My take on the Olympics

My take on the Olympics


“The most important thing in the Olympic Games is not winning but taking part; the essential thing in life is not conquering but fighting well.”

Pierre de Coubertin – Founder of International Olympic Games and its second president.

The 2020 Olympic Games started on Friday July 23 after more than one and a half years postponement due to the cursed coronavirus, which is stalking the Games with a couple of competitors proving positive. Sympathies are with the hosts Tokyo since holding the Games means much planning and organizing, money spent and work undertaken.


We oldies were introduced to the Games early in life as we had to write essays about it; learnt its history in our Greek and Roman Civilization exam preparations and with interest kindled, were lucky to savour Duncan White’s success in hurdles and much later Susanthika Jayasinghe’s silver medal in the 200 m sprint at Sydney, maybe the greatest competed event. Plenty has been written about these two. As my title shows, I mean to write of matters and persons that have particularly interested me about this greatest of world sports events.


The Olympic Games originated in Olympia, in the western Peloponnese in mainland Greece, in the 8th century BC and continued to the 4th century AD; dedicated to the chief of the Olympian Gods – Zeus. The date given for the first Games is 776 BC. Initially a one day event until 684 BC, they extended to three days, then to five. The events were running, long jump, shot put, javelin throw, boxing, pankration and equestrian events. Only men were allowed to compete and even as spectators and the competitors sported naked, it is said. The winners’ only reward was a wreath of olive leaves placed on the head. However, in the city states, many sportsmen were honoured with statues erected and hero status conferred.

The modern Olympics originated in 1894 with Baron Pierre de Coubertin being the principal mover of the founding of the International Olympic Games with its Olympic Charter outlining its structure and authority. The first re-enacted Games were held in Athens in 1896, soon to bifurcate to summer and winter competitions. Thousand of athletes from 200 countries around the world get together every four years, alternating between the Summer and Winter Olympics. Also introduced were the Palympic Games for disabled athletes and the Young Olympic Games for those between of 14 to 18 years of age.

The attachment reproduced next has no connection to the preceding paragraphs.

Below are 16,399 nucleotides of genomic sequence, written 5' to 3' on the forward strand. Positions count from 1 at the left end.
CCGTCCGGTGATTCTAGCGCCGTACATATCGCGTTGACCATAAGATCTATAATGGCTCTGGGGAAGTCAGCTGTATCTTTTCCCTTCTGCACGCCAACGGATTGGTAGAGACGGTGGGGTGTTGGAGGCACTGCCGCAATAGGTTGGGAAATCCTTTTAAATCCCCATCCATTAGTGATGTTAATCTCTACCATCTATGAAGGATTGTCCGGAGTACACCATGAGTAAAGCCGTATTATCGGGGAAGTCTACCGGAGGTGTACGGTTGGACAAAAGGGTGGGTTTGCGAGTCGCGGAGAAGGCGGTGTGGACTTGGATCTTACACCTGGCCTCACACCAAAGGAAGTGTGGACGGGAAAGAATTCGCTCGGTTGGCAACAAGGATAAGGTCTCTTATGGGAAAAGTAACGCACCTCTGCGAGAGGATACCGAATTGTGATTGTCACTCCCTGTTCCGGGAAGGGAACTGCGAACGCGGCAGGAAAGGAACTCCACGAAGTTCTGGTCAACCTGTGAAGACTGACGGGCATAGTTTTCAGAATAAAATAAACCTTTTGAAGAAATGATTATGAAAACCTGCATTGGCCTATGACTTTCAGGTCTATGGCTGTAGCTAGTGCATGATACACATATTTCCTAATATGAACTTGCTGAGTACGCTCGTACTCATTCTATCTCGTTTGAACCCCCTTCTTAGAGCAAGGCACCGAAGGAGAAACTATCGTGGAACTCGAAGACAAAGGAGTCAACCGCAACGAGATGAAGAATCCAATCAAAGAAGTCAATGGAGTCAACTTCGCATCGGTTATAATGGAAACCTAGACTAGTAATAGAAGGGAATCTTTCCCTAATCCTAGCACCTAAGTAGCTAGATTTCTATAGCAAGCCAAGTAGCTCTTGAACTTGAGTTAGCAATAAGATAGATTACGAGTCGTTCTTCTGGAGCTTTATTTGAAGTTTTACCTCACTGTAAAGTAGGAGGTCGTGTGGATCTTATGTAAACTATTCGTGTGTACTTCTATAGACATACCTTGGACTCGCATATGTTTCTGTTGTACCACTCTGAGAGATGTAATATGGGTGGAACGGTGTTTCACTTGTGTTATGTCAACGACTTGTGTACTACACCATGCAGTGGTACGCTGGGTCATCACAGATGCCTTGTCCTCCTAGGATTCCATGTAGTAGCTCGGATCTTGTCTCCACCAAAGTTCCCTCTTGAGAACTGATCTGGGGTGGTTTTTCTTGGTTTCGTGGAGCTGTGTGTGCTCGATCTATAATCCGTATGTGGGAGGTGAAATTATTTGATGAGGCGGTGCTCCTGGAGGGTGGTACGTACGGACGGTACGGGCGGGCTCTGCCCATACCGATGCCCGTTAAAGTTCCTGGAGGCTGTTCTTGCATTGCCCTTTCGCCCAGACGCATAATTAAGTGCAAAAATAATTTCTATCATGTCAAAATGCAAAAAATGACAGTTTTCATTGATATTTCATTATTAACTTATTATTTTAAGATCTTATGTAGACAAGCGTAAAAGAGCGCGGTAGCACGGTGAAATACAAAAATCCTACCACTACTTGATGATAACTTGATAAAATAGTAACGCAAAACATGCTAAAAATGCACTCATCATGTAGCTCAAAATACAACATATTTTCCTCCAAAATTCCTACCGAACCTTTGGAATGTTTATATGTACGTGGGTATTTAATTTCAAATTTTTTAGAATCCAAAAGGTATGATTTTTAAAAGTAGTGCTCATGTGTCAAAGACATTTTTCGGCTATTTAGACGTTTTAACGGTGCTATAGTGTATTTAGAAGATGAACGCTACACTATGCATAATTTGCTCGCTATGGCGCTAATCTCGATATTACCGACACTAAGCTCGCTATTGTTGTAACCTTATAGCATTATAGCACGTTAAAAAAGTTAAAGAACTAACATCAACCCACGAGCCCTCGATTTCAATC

The IOC has needed to adapt to a variety of economic, political and technological advancements. Thus the purely amateur status of participating athletes and sports people was gradually done away with and shifted to the acceptance of professionals. Another shift is towards corporate sponsorship and general commercialization of the Games.

The games were interrupted thrice being suspended in 1916, 1940 and 1944 due to World Wars I and II. There was also large scale boycotting of the Games by certain countries during the Cold War in 1980 and ‘84 and of course the latest postponement. We remember the worldwide shock as terrorism entered the Games Village in Munich in 1992 when eight Palestinian terrorists took 11 Israeli athletes hostage and later killed them. Security was naturally increased in subsequent Games, but a bomb exploded in the 1996 Atlanta, USA Games during a concert in Centennial Park. Security is extra high and now worried concern regards C19.


Essential trappings

I mean here the symbols and traditions associated with the Games; most being set down by Coubertin. The creed as decreed by Coubertin is “The important thing in life is not victory but combat; it is not to have vanquished but to have fought well.”

The slogan or motto of the Olympic Games was first used in 1924 and were the Latin words Citius, Altius, Fortius which mean Swifter, Higher, Stronger. During the recent International Olympic Committee’s session in Tokyo a fourth word was added ‘Together’. The fourth word is apt as the aim of the Olympics is to foster strong trusting relations and healthy competitiveness among athletes and thus spreading to nations.

The symbol of five linked rings in primary colours represents the five continents. The flag which has the Olympic symbol against a white background was first used in the Antwerp Games in 1920.